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Popul Sci. 1991 Jan;10:41-58.

Infertility: a health problem in the Muslim world.



Between November 1980-August 1989, physicians in Cairo, Egypt followed 1488 infertile couples. The study reported the extent of infertility, its etiology, and problems related to its management. Primary and secondary infertility affected 70.7% and 29.3% of the couples, respectively. Length of infertility ranged from 1 to 23 years (mean = 7.18 for primary infertility and 6.05 for secondary infertility). 306 husbands (20.6% of the couples) had either an insufficient sperm count (20 X 1 million), insufficient sperm motility (40%), or 40% abnormal sperm. Both the husband and wife of 181 couples (12.2%) suffered from infertility. The physicians could not identify the cause of infertility in 49 couples (3.3%). 952 wives (64% of the couples) were infertile. Tubal problems were mainly responsible for female infertility (42%) followed by ovulatory disorders (25.3%), multiple factors (23.4%), pelvic endometriosis (5.6%), and cervical effects (4.2). Various treatments included laparoscopic adhesiolysis in 30 patients, tubal microsurgery in 523 patients, induction of ovulation and monitoring (e.g., clomid and HCG) in 224 patients, in vitro fertilization (IVF) and embryo transfer (ET) in 256 patients, artificial insemination with husband's capacitated sperm along with ovulation induction in 114 couples, intrauterine synechia and septa via hysteroscopy in 17 patients, and abdominal myomectomy in 57 patients. The follow-up pregnancy rate for 523 microsurgery patients was 55.2% and 38% went full term. Only 51-63% of the couples could afford to pay for IVF and ET, induction/monitoring of ovulation, or artificial insemination with husband's sperm all of which only the private sector provided. Patients had to wait for laparoscopy and microsurgery which were also available through government hospitals. These results demonstrate that prevention of infertility is preferable to treatment particularly in developing countries such as Egypt. Islam's view of infertility and family is also addressed.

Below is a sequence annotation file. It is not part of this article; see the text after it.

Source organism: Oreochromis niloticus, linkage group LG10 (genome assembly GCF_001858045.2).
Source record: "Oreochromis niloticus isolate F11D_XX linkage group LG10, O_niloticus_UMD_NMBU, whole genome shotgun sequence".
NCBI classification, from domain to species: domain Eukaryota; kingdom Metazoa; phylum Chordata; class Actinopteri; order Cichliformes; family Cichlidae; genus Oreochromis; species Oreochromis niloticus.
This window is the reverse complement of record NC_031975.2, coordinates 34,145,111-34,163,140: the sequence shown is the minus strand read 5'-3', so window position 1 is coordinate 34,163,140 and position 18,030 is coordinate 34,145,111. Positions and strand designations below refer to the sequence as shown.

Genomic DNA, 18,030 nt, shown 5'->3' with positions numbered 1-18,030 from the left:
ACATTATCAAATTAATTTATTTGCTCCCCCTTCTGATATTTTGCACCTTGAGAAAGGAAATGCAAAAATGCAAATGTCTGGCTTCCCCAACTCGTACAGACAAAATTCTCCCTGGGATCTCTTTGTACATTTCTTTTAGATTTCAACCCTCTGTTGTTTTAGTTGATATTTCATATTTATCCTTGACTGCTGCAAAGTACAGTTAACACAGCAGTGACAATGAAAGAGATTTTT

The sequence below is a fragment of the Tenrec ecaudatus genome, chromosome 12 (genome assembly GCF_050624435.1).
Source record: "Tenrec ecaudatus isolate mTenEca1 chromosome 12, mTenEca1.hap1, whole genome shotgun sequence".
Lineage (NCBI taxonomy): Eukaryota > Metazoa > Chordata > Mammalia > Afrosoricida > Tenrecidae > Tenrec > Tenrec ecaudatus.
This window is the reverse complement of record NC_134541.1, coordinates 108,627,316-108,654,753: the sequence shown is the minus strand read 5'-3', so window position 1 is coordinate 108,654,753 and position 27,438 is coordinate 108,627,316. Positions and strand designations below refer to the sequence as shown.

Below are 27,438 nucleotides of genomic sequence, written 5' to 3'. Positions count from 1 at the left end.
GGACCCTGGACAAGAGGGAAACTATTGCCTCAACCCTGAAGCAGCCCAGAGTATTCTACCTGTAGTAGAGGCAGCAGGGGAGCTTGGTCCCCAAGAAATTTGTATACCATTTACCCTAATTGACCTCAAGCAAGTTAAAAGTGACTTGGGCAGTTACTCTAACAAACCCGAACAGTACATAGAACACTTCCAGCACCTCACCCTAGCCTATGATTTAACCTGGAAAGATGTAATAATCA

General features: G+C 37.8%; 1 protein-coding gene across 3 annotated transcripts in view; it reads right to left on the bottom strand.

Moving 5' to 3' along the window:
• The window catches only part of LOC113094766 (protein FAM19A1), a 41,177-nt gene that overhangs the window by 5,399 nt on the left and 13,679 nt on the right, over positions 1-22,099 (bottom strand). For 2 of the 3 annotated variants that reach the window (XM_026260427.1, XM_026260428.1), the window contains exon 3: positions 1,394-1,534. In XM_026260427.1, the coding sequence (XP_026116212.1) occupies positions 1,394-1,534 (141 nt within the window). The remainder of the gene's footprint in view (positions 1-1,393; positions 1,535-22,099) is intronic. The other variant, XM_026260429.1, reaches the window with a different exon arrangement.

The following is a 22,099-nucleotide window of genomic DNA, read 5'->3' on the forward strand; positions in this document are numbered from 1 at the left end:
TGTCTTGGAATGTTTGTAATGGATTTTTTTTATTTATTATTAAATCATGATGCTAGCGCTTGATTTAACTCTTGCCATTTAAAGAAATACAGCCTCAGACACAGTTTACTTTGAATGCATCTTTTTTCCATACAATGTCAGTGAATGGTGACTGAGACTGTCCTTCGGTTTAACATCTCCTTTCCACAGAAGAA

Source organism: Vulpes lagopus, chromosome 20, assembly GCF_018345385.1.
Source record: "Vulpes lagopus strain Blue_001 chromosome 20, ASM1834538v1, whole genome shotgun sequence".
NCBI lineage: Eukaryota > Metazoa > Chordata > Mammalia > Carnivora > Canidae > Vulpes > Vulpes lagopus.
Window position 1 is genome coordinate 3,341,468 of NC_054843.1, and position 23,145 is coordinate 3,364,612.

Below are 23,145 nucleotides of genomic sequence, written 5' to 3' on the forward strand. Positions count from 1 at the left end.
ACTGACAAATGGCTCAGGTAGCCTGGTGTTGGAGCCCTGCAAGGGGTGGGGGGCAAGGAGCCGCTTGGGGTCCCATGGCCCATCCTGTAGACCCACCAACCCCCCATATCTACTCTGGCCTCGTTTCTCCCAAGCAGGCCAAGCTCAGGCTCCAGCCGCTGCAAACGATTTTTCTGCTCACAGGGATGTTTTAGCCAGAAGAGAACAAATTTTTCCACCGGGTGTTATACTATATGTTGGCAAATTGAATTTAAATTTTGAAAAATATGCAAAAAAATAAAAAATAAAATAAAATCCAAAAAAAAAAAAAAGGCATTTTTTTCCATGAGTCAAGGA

[Indexed for MEDLINE]

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